The last part of the album comes with 'Falling', a short and tender piano-based track that leads to 'In The Probe' which has the same melancholic sound and a Marillion-esque feeling with the vocals. The prog rock label is not here anymore, but that doesn't matter. In the end, Aisles has offered a very good album that has led them to international success, and now I am eagerly waiting to see them live next Progtoberfest in Chicago.

Enjoy it!

Review by Windhawk
SPECIAL COLLABORATOR Honorary Collaborator
4 stars Chile based band AISLES was formed back in 2001, and came to some prominence when they released their debut album "The Yearning" in 2005 through Mylodon Records (South America) and Musea Records (France). Since then they have set up their own label, Presagio Records, and have released a further three full length albums. "Hawaii" is the most recent of these, and was released towards the tail end of 2016.

"Hawaii" strikes me as a solid album through and through, and one that have been assembled with a lot of care. If not a brilliantly shining diamond then at least a gold nugget. A production well worth seeking out if melodic, accessible progressive rock is to your general liking, and in particular if a double length science fiction based concept album is explored within this specific context.

Review by BrufordFreak
COLLABORATOR Honorary Collaborator
4 stars This true 21st Century band releases its fourth studio album: a double album conveying a rather dour and emotional perception of the chaotic, slow demise of our planet, our species, the band's home country of Chile, as well as for the band and perhaps some of the individual members of the band (especially the Vergara brothers).

1. "The Poet Part I: Dusk" (10:06) a solid construct--complete with the band's now familiar impeccably-woven sophisticated multi-layered instrumental construction. I'm not so fond of the hard-drivin' straight-forward rock rhythm choices nor the multi-voice approach to lead vocals. (17.5/20)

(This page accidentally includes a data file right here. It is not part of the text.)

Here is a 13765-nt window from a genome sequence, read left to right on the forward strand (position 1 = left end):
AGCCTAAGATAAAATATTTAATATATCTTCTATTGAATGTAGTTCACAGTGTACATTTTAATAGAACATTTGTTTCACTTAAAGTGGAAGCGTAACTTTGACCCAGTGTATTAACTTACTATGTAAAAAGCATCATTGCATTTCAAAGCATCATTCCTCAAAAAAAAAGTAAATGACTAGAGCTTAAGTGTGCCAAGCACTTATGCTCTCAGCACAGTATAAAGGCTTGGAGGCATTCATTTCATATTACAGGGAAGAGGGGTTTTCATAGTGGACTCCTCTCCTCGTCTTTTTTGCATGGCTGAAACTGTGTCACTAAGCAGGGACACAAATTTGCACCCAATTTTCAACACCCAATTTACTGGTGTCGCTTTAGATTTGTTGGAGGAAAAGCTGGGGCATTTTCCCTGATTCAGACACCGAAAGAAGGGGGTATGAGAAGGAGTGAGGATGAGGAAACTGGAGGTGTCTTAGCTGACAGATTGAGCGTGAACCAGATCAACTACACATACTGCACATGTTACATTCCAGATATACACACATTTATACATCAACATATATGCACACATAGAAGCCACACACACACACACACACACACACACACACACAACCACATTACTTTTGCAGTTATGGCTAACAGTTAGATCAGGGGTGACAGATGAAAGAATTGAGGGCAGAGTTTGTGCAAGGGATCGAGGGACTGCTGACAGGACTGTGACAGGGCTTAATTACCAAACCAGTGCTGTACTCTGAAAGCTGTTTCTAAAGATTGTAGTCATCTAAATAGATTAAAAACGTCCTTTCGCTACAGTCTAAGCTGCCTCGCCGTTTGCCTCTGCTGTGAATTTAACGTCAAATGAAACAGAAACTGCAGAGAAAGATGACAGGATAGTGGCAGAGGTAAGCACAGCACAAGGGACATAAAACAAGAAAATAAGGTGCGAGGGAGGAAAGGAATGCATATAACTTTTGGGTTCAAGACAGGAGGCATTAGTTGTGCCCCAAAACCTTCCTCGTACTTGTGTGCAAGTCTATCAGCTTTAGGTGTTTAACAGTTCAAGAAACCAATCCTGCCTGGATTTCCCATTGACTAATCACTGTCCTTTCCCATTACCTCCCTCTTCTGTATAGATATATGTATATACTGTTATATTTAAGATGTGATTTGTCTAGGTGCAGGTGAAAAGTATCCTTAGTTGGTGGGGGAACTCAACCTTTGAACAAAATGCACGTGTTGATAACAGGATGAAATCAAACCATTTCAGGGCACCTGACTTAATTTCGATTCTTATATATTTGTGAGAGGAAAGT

2. "The Poet Part II: New World" (4:18) gorgeous melodies created by Sebastian Vergara over this surprisingly simple (but adequate) song construct. Great drumming. Not sure Daniel Baird-Kerr's bass playing style is the best fit for the band. Not the most polished or best engineered song the band has produced, but it's still a winner. (9/10)

3. "Year Zero" (4:36) nice dreamy two-guitar, two channel foundation with solid bass presence and background drumming over which Sebastian sings in a high pitch (and frail-sounding) voice. (Is he sick? Is his [heretofore amazing] voice failing?) Nice Berlin School-like synth patterns takes over in the third minute, at first supplanting the two guitars while Sebastian sits back on the sidelines, later re-introducing the two guitars for a bit before they yield to the piano that finishes the song. Interesting! (8.875/10)

4. "Upside Down" (4:53) piano with bass and delicate drumming open this before guitar strums and big tom-tom hits signal the entry of double-tracked lead vocals (both Sebastian, I believe) mirroring the piano. It's like a stage musical's central aria. It's okay, just not the Aisles we all (in the prog community) want to here Still, the topic expressed in the lyrics is quite heavy and, therefore, appropriately expressed with serious passion. Nice solos from the two guitarists and synth player in the fourth minute. (8.6667/10)

5. "CH-7" (12:33) oddly sparse and simple music behind a rather passionate vocal performance by Sebastian Vergara. Unfortunately, Seb's voice (which is surprisingly lacking any melodic "hooks" to gain our interest and enjoyment) is not enough to carry the song all by itself. (I swear: On this album it feels as if Sebastian's voice is failing--this despite his sincere passion behind many of the messages he's trying to convey.) But carry it he does: for over six minutes--and when the musicians begin to offer more to the soundscape it still feels thin (though it does, admittedly, take a noticeable amount of pressure off of Seb's performance). The musical construct beneath the song's instrumental passage in the ninth minute is rather laughable for its syncopation minimalism--despite everyone's participation. When everybody kind of congeals in the tenth we finally feel a bit of the inviting warmth that I've come to associate the band with. Finally! This section persists into the twelfth minute before taking a turn down a faster-paced downhill street. Unfortunately, the sound palette chosen throughout this song is one that never quite wins me over. Too bad! That instrumental finish was almost worth it. (21.875/25)